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WTF?

RE: @AC 22:03

"Why would a fraudster buy house insurance on your house in your name? Am I being thick, but I don't see what the tea leaf gets out of this."

I would love to know the answer to this one. I work for an online retailer, and we have a facility for customers to pay by direct debit. We do from time to time get fraudulent attempts, normally from the likes of Vietnam, africa and the likes. These are picked up and cancelled by our systems anyway.

We had an interesting scenario around 12 months ago. An attempt was made to place a DD order. We checked it out and it was fraud, so cancelled. We were then contacted by the police, who informed us that we should keep an eye out for a character who was setting up DDs. The bizarre thing was, this person was using the details of a guy who owned a B&B on the south coast.

Even stranger was that this frauster was taking out Building and Contents insurance on the B&B, also life insurance on the owner, and extra fire cover. The owner of the B&B was obviously quite worried that the place was going to get torched.

The really strange thing though was that the frauster was doing this all in the B&B owners name. So even if something did happen, the person who would benefit would be the owner. The fraudster would not benefit from anything?

The reason the police contacted us, and this is bizarre, is they told us they could do nothing about this unless some money actually changed hands. Up until now, all the attempted DDs had failed, so they could do nothing.

They didn't say this, but reading between the lines they were saying "please allow a transaction to go through and be setup, so we can then go after the guy".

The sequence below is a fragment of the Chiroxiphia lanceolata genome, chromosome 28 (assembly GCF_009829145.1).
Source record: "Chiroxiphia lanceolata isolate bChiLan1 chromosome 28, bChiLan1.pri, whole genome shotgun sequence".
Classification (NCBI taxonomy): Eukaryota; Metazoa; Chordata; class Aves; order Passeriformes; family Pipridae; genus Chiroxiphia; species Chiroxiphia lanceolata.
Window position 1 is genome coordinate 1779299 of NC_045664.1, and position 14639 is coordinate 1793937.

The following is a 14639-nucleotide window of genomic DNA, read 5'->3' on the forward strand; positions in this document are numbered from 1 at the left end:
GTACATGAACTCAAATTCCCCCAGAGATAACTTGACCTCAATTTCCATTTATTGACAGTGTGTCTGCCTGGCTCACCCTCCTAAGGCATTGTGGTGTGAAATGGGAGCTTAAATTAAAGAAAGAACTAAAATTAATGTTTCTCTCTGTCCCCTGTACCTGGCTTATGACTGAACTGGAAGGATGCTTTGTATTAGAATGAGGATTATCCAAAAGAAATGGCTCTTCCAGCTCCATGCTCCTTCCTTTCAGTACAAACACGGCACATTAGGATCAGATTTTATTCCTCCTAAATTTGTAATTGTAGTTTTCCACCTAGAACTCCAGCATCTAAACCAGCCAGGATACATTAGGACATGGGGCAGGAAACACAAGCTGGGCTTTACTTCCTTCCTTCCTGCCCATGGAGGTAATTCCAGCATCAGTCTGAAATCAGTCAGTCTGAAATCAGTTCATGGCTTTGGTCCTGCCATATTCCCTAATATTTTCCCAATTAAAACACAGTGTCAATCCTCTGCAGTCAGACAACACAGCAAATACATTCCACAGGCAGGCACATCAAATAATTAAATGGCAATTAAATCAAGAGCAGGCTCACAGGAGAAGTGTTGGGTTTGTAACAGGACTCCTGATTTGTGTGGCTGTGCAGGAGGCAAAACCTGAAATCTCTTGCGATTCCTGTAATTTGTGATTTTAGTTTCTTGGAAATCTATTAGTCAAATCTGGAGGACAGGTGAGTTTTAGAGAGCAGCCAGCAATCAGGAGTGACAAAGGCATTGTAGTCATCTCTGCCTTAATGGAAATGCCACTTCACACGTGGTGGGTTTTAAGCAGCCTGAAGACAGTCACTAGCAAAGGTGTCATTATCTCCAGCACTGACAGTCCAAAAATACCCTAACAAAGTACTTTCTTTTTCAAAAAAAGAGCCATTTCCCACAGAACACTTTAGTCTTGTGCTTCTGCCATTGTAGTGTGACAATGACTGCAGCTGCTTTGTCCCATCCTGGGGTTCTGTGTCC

So what the hell was the fraudster getting out of this?

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Silver badge

'nailing the frauster'

Many years ago when I had a Barclaycard I started getting fraudulent transactions on it from America, immediately phoned Barclays when I discovered this to cancel the card but they practically refused, saying if they gave me a new card the any transactions put on the old card's number would automatically transfer to the new one, WTF?!

The fraudulent transactions continued to appear, Barclays told me to just notify them whenever it happened, I just wanted the card & account cancelled but they kept on telling me to report the fraudulent transactions presumably they wanted to catch the 'bad guys' but it didn't make me feel any better being the bait.

FIVE MONTHS it took to get them to finally cancel the card, I did receive all the money back but the time it took to cancel it was quite OTT, and this was the year when they had Stephen Fry in their adverts saying how Barclaycard was safe to use online... and the week it was finally cancelled the other two people in the house received Barclaycard pens and invitations to sign up to Barclaycard.

Needless to say, I've not signed up to another credit card from any bank since.

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FAIL

Credit Card Details not Held, apparently.

This statement appears in CRC Terms and Conditions under the heading "Credit Card Security"

"When your order is processed your encrypted credit card number is removed from the web server.

This means that there is no way that someone can obtain your credit card number from CRC so you can order with confidence!"

So assuming this is a true statement, the card number is encrypted wherever it is stored. It states "removed from Web Server" and not database, so I would make the wild assumption that maybe the number is stored in Session for the life cycle of the order processing, and once complete the session is wiped.